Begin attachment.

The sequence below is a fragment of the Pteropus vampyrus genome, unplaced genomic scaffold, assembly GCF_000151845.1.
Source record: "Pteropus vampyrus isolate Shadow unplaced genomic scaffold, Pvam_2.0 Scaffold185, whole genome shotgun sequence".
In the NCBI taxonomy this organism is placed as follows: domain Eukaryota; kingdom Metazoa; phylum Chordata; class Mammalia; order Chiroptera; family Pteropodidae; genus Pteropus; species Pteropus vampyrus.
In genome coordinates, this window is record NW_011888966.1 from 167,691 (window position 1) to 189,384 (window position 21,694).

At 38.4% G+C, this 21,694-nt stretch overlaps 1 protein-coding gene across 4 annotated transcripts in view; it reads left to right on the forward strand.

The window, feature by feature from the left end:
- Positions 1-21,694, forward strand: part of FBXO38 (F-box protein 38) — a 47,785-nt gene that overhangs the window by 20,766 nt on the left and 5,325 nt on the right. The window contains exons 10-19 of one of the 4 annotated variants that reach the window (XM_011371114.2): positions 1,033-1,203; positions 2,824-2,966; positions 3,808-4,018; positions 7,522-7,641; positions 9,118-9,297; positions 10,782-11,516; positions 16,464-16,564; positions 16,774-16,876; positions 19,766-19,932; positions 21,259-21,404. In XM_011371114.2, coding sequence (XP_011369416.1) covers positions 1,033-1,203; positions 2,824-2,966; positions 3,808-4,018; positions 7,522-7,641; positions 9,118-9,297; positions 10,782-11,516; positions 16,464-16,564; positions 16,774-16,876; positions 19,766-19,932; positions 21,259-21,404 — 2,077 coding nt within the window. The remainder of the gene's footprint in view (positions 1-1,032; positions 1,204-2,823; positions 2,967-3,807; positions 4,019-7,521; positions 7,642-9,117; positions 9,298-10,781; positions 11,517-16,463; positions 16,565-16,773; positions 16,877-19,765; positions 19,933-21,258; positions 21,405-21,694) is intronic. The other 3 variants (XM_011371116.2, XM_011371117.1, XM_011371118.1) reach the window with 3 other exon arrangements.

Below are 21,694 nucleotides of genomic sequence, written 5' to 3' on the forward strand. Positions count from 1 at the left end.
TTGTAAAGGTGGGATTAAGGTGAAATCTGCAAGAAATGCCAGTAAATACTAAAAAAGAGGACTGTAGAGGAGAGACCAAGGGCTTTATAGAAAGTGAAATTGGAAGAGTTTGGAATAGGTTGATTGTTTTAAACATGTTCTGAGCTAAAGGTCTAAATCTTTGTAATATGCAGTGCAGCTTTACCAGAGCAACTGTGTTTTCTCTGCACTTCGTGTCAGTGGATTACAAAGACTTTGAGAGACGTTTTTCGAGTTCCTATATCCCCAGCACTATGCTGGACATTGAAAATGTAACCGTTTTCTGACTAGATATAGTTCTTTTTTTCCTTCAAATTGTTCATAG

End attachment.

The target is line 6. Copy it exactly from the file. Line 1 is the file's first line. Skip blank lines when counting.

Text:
The window, feature by feature from the left end: